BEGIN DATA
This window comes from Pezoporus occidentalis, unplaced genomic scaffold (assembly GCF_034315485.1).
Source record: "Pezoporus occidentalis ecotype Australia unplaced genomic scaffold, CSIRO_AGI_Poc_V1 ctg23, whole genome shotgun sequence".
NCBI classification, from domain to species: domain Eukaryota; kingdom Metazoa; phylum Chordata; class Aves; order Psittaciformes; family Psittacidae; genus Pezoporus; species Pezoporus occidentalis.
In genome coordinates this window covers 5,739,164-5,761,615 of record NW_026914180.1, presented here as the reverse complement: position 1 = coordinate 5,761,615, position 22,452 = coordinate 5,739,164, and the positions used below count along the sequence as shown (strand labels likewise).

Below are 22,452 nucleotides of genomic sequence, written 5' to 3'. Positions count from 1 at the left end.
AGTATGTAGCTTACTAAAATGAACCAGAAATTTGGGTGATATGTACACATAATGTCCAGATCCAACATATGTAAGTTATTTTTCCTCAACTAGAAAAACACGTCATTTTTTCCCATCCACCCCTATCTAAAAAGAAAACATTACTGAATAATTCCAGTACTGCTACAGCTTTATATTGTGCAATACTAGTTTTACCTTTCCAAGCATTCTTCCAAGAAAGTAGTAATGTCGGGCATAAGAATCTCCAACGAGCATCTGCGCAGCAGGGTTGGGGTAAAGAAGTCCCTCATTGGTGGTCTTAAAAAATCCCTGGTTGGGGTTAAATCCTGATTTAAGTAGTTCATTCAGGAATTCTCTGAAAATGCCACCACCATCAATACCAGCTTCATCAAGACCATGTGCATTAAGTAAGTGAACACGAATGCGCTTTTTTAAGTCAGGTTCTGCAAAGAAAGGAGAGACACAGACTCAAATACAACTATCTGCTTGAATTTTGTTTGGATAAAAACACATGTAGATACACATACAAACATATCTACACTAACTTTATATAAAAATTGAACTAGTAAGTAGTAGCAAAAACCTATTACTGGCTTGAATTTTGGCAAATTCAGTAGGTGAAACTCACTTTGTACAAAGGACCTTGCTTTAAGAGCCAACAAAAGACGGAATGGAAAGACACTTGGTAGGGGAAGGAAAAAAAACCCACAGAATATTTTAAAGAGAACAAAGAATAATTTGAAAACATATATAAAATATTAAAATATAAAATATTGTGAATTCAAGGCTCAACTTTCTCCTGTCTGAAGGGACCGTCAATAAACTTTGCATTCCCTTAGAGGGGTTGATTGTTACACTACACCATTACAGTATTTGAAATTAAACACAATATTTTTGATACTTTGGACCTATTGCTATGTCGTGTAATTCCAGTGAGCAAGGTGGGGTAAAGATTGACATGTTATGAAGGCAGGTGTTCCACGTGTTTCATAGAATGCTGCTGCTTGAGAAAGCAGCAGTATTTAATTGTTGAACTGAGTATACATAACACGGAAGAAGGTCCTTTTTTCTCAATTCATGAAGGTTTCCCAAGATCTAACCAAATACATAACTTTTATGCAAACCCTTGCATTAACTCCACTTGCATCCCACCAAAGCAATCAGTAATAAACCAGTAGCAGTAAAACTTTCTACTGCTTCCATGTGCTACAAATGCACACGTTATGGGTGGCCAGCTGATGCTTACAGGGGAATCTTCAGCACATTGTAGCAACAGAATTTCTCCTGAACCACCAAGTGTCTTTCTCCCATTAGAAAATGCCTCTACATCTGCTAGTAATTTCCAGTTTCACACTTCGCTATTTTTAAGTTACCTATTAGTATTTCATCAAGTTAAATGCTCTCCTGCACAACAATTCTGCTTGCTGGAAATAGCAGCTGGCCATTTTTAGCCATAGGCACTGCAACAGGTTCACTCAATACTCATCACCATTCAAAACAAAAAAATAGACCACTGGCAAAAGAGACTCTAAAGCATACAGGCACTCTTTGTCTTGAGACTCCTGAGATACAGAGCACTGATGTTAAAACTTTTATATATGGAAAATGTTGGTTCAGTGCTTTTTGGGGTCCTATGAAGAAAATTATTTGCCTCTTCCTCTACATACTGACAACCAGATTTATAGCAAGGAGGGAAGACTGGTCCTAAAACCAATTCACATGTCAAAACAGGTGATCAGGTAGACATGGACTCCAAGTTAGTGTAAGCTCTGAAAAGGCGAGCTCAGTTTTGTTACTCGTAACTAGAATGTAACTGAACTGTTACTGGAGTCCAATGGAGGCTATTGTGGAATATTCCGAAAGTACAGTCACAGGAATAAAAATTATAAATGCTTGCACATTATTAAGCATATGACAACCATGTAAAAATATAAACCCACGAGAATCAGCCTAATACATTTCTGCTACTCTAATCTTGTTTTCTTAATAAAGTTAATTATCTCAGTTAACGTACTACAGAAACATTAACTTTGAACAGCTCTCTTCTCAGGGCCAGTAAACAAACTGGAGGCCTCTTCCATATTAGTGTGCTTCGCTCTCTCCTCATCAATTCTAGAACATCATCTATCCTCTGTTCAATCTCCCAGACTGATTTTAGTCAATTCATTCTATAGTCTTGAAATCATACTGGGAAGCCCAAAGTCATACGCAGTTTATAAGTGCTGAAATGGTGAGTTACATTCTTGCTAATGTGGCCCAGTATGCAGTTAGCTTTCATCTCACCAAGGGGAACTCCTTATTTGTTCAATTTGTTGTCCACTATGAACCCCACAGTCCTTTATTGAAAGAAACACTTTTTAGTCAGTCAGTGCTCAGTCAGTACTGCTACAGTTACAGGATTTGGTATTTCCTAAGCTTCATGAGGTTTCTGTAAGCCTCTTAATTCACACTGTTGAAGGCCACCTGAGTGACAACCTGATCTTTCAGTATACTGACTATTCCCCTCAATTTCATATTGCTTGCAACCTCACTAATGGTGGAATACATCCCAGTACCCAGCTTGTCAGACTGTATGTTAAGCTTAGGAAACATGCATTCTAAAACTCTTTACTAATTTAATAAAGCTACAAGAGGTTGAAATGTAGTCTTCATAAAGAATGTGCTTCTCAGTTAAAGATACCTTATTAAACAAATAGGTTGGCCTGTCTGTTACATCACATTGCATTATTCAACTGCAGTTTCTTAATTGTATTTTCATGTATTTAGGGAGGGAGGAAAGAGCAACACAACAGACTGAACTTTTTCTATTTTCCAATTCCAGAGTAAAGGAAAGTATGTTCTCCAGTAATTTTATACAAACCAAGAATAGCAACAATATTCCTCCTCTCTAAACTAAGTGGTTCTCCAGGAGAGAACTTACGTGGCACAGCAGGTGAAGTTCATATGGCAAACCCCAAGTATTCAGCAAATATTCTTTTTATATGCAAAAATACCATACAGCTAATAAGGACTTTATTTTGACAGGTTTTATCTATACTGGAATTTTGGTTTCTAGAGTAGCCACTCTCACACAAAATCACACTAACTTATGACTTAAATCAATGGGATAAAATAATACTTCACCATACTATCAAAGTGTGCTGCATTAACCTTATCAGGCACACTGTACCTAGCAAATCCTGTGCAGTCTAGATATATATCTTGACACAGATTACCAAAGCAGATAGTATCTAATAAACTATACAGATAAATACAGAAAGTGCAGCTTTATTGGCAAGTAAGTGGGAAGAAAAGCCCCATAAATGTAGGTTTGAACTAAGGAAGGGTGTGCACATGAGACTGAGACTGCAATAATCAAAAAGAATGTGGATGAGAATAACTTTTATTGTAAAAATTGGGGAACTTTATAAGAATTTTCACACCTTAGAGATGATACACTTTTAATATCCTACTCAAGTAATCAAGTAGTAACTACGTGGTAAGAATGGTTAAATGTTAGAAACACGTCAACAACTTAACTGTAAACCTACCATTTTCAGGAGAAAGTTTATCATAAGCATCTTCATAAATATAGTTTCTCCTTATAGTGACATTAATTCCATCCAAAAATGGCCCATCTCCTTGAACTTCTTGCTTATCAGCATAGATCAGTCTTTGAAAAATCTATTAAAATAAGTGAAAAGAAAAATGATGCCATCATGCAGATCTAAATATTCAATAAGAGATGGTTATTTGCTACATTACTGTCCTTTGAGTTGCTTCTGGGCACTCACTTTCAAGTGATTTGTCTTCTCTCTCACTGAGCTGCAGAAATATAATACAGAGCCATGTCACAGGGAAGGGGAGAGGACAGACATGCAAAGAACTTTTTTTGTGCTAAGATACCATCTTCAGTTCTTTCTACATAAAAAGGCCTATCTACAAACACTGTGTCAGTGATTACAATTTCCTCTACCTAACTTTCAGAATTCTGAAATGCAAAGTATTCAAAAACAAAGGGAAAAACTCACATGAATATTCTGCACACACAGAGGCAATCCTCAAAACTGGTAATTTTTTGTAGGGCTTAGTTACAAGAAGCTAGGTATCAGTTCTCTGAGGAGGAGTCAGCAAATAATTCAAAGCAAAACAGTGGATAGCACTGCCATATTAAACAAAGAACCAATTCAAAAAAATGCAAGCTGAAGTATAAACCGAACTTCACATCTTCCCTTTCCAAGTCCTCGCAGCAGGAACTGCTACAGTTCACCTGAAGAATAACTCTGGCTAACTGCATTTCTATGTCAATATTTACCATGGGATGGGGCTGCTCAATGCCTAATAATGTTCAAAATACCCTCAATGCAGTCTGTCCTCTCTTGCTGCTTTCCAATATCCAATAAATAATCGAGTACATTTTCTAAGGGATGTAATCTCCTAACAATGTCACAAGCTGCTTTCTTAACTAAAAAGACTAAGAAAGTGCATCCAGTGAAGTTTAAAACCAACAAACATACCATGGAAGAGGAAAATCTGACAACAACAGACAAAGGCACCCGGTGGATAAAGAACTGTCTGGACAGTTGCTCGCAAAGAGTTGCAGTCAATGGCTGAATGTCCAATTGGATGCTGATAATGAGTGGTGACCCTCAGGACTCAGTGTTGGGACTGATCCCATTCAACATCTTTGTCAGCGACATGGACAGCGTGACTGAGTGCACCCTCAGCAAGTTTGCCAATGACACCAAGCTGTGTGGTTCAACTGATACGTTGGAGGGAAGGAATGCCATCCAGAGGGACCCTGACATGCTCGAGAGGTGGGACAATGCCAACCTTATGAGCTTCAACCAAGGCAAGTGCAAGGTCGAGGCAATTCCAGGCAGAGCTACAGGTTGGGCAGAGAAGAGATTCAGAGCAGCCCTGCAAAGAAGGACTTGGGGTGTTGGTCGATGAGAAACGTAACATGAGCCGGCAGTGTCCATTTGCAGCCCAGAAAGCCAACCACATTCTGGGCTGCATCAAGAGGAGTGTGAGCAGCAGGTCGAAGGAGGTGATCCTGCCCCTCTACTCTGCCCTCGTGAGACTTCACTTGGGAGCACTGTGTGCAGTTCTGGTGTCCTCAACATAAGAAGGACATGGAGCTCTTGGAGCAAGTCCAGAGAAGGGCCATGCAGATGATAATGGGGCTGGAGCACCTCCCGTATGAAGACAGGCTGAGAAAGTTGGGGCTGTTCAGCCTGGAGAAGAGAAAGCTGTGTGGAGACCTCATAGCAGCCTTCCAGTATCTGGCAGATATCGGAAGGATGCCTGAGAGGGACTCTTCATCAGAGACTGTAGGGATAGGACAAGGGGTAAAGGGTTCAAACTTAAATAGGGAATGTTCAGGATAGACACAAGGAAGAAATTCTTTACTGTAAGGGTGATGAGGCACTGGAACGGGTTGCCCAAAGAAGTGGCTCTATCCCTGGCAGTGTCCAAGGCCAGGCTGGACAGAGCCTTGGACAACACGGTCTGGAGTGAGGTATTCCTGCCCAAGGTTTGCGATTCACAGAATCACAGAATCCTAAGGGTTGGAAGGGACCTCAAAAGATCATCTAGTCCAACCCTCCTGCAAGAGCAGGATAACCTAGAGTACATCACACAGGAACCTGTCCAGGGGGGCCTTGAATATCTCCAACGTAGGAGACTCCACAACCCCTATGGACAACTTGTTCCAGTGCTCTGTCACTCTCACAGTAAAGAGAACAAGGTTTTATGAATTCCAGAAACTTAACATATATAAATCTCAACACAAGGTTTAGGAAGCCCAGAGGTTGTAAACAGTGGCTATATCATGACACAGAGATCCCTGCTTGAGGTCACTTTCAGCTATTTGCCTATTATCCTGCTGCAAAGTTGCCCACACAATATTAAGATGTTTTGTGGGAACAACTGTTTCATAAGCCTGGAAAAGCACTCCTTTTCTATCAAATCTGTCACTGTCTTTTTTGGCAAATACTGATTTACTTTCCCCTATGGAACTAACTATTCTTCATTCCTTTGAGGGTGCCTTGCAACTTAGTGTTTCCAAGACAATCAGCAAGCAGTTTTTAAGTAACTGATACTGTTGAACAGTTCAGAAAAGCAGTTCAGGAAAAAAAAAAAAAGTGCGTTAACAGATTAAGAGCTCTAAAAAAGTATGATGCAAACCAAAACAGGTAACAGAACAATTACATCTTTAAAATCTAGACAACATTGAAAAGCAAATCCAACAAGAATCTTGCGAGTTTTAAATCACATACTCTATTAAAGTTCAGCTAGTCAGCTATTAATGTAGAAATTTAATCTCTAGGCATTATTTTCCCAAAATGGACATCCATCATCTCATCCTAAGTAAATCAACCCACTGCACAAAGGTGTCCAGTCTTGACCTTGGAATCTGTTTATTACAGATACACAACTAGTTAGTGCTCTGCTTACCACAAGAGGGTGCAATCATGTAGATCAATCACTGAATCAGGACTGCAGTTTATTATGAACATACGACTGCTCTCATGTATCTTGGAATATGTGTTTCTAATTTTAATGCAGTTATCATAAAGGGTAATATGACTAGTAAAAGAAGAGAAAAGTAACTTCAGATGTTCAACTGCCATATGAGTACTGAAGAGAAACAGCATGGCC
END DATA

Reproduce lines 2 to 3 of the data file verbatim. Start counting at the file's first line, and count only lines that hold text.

Source record: "Pezoporus occidentalis ecotype Australia unplaced genomic scaffold, CSIRO_AGI_Poc_V1 ctg23, whole genome shotgun sequence".
NCBI classification, from domain to species: domain Eukaryota; kingdom Metazoa; phylum Chordata; class Aves; order Psittaciformes; family Psittacidae; genus Pezoporus; species Pezoporus occidentalis.